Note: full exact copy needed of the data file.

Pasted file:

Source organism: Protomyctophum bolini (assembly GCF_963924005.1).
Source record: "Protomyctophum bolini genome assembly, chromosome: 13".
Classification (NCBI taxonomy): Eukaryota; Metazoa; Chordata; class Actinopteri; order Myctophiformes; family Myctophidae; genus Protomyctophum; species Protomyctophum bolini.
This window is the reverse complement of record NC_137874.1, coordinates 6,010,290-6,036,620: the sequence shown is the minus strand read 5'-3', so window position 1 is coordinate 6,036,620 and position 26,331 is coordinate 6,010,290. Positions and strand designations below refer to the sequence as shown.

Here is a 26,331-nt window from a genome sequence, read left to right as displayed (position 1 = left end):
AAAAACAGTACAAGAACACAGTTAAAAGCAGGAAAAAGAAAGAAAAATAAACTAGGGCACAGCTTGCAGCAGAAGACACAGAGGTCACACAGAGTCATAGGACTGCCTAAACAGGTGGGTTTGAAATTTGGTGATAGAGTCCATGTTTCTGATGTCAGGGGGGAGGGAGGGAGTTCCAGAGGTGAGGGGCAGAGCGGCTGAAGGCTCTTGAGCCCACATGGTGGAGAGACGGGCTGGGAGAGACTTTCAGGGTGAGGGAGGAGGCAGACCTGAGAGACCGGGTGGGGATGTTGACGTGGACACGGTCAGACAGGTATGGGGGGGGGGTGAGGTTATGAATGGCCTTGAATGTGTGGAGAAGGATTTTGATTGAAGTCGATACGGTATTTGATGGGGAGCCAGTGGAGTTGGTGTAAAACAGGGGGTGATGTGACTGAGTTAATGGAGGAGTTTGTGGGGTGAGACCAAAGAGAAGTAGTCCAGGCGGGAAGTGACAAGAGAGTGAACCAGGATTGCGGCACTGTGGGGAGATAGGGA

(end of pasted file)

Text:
Source organism: Protomyctophum bolini (assembly GCF_963924005.1).
Source record: "Protomyctophum bolini genome assembly, chromosome: 13".
Classification (NCBI taxonomy): Eukaryota; Metazoa; Chordata; class Actinopteri; order Myctophiformes; family Myctophidae; genus Protomyctophum; species Protomyctophum bolini.
This window is the reverse complement of record NC_137874.1, coordinates 6,010,290-6,036,620: the sequence shown is the minus strand read 5'-3', so window position 1 is coordinate 6,036,620 and position 26,331 is coordinate 6,010,290. Positions and strand designations below refer to the sequence as shown.

Here is a 26,331-nt window from a genome sequence, read left to right as displayed (position 1 = left end):
AAAAACAGTACAAGAACACAGTTAAAAGCAGGAAAAAGAAAGAAAAATAAACTAGGGCACAGCTTGCAGCAGAAGACACAGAGGTCACACAGAGTCATAGGACTGCCTAAACAGGTGGGTTTGAAATTTGGTGATAGAGTCCATGTTTCTGATGTCAGGGGGGAGGGAGGGAGTTCCAGAGGTGAGGGGCAGAGCGGCTGAAGGCTCTTGAGCCCACATGGTGGAGAGACGGGCTGGGAGAGACTTTCAGGGTGAGGGAGGAGGCAGACCTGAGAGACCGGGTGGGGATGTTGACGTGGACACGGTCAGACAGGTATGGGGGGGGGGTGAGGTTATGAATGGCCTTGAATGTGTGGAGAAGGATTTTGATTGAAGTCGATACGGTATTTGATGGGGAGCCAGTGGAGTTGGTGTAAAACAGGGGGTGATGTGACTGAGTTAATGGAGGAGTTTGTGGGGTGAGACCAAAGAGAAGTAGTCCAGGCGGGAAGTGACAAGAGAGTGAACCAGGATTGCGGCACTGTGGGGAGATAGGGA